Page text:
Other sources say King Coloman established a personal union of the Kingdom of Croatia and the Kingdom of Hungary[24] by an alleged agreement called Pacta conventa. Although, the precise time and terms later became a matter of dispute; nonetheless there was at least a non-written agreement that regulated the relations between Hungary and Croatia in approximately the same way.[25] According to Daniel Power Croatia became part of Hungary in the late 11th and early 12th century.[26] The official entering of Croatia into a personal union with Hungary, becoming part of the Lands of the Crown of St. Stephen, had several important consequences. Institutions of separate Croatian statehood were maintained with the Sabor (parliament) and the ban (viceroy)[25] in the name of the king. A single ban governed all Croatian provinces until 1225, when the authority was split between one ban of the whole of Slavonia and one ban of Croatia and Dalmatia. The positions were intermittently held by the same person after 1345, and officially merged back into one by 1476.

Union with Hungary

In the union with Hungary, institutions of separate Croatian statehood were maintained through the Sabor (an assembly of Croatian nobles) and the ban (viceroy). In addition, the Croatian nobles retained their lands and titles.[27] Coloman retained the institution of the Sabor and relieved the Croatians of taxes on their land. Coloman's successors continued to crown themselves as Kings of Croatia separately in Biograd na Moru until the time of Béla IV.[28] In the 14th century a new term arose to describe the collection of de jure independent states under the rule of the Hungarian King: Archiregnum Hungaricum (Lands of the Crown of Saint Stephen).[29]


The Hungarian king also introduced a variant of the feudal system. Large fiefs were granted to individuals who would defend them against outside incursions thereby creating a system for the defence of the entire state. However, by enabling the nobility to seize more and more economic and military power, the kingdom itself lost influence to the Frankopan, Šubić, Lacković, Nelipčić, Kačić, Kurjaković, Drašković, Babonić and other families. During this period, the Knights Templar and the Knights Hospitaller also acquired considerable property and assets in Croatia.

The later kings sought to restore their influence by giving certain privileges to the towns, making them Royal Boroughs or Free Royal Towns, which the kings defended from the feudal lords in return for the town's support.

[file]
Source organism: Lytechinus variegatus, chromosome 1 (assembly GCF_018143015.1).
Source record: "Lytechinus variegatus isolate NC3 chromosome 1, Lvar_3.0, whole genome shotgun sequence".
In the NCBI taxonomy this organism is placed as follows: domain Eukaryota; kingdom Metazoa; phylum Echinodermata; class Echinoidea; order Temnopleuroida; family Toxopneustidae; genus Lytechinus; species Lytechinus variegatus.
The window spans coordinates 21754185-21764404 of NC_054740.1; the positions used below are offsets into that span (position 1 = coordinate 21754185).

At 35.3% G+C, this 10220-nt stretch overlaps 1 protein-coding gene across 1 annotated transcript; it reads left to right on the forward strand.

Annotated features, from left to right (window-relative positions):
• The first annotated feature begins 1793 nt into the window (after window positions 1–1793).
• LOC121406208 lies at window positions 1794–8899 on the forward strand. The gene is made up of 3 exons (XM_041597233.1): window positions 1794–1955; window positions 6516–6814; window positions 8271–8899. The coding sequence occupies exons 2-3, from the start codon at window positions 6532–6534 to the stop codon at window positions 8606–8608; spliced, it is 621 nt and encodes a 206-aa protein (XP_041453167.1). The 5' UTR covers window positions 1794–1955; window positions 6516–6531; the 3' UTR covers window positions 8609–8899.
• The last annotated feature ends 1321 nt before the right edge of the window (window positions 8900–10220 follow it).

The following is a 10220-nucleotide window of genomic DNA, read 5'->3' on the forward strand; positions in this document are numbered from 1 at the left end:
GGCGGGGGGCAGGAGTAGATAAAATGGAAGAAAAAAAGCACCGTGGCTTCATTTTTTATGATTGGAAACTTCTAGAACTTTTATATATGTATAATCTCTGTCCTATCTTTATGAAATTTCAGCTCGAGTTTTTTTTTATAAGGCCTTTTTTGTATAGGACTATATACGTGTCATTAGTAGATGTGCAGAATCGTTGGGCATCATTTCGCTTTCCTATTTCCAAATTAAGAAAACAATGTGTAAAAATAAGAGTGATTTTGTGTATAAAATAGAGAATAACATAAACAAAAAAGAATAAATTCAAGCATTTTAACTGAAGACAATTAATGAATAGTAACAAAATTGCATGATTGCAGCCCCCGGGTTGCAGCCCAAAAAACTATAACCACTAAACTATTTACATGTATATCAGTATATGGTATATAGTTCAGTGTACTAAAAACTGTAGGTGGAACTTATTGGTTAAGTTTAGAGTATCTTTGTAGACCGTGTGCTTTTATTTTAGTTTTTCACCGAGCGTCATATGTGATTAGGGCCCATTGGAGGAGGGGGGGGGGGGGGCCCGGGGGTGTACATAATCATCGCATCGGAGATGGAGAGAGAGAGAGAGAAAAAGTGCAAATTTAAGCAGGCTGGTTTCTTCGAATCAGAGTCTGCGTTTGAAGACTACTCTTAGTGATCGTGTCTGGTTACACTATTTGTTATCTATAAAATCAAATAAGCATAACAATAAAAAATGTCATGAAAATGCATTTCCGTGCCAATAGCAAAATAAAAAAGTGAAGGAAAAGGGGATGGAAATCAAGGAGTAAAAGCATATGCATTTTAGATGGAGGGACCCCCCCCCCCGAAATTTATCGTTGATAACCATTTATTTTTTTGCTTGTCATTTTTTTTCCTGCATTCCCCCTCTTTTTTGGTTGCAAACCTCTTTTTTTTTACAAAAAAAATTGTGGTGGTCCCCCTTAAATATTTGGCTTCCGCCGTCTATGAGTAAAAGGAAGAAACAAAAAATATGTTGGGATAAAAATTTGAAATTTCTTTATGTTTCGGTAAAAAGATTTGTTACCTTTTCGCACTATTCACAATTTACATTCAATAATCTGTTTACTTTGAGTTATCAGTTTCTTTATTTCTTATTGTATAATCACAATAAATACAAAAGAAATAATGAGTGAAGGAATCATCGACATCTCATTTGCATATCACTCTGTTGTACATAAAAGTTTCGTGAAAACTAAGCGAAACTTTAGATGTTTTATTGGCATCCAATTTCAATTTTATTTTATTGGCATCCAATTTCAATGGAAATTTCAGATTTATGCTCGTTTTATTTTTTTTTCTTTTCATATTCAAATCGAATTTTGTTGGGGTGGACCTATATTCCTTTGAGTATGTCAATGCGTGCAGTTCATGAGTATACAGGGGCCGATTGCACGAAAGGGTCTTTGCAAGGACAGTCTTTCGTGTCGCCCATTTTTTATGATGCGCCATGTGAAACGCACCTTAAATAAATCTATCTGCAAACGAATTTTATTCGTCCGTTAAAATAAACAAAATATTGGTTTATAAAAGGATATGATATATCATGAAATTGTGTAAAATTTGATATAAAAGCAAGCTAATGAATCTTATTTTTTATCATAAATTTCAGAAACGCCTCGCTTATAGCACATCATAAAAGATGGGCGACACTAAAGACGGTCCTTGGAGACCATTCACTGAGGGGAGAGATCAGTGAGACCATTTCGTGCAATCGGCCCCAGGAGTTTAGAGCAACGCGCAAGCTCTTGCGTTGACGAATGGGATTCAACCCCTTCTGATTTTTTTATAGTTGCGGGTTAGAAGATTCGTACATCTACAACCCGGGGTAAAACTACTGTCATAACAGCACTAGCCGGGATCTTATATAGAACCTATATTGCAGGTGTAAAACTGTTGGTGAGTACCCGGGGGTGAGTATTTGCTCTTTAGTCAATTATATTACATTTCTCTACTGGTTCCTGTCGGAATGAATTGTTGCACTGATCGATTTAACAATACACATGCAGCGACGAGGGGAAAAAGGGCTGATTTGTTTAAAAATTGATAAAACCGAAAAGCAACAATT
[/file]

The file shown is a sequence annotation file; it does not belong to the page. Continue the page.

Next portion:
The princes of Bribir from the Šubić family became particularly influential during the time of Pavao Šubić Bribirski (1272–1312) who asserted control over large parts of Dalmatia, Slavonia and Bosnia during an internal conflict between the Árpád and Anjou ruling dynasties. Later, however, the Anjouvines intervened and scattered the Šubić and Babonić (1322 ad) families across the country (an important offspring being the Zrinski family). During that time, Angevian kings won a full control over Slavonia and Croatia. The reign of Louis the Great (1342–1382) is considered the golden age of Croatian medieval history.[30] Hungarian power was restored in Dalmatia in 1358 AD by the Treaty of Zadar (later, in the time of reign king Sigismund I Luxembourg this province was sold to the Republic of Venice in 1409.

Part of a series on the
History of Croatia
Early history
Medieval history
Habsburg Empire

Contemporary Croatia
Croatia portal

Ottoman wars

As the Turkish incursion into Europe started, Croatia once again became a border area between two major forces in the Balkans. While Croats under Italian Franciscan priest fra John Capistrano and the Hungarian Generalissimo John Hunyadi contributed to the Christian victory over the Ottomans in the siege of Belgrade of 1456, they suffered a major defeat in the battle of Krbava field (in Lika, Croatia) in 1493 and gradually lost increasing amounts of territory to the Ottoman Empire.

Pope Leo X called Croatia the forefront of Christianity (Antemurale Christianitatis) in 1519, given that several Croatian soldiers made significant contributions to the struggle against the Turks. Among them there were ban Petar Berislavić who won a victory at Dubica on the Una river in 1513, the captain of Senj and prince of Klis Petar Kružić, who defended the Klis Fortress for almost 25 years, captain Nikola Jurišić who deterred by a magnitude larger Turkish force on their way to Vienna in 1532, or ban Nikola Šubić Zrinski who helped save Pest from occupation in 1542 and fought in the Battle of Szigetvar in 1566.

The 1526 Battle of Mohács was a crucial event in which the rule of the Jagiellon dynasty was shattered by the death of King Louis II. The defeat emphasized the overall inability of the Christian feudal military to halt the Ottomans, who would remain a major threat for centuries. The Croatian historical narrative insists that the decision to join the Habsburg Empire was the result of a free choice made by the Sabor.[21] Austrian historians never claimed they conquered Croatia by force and there appears to be little reason to doubt Croatian claims about the events of 1526.[31]

Union after 1526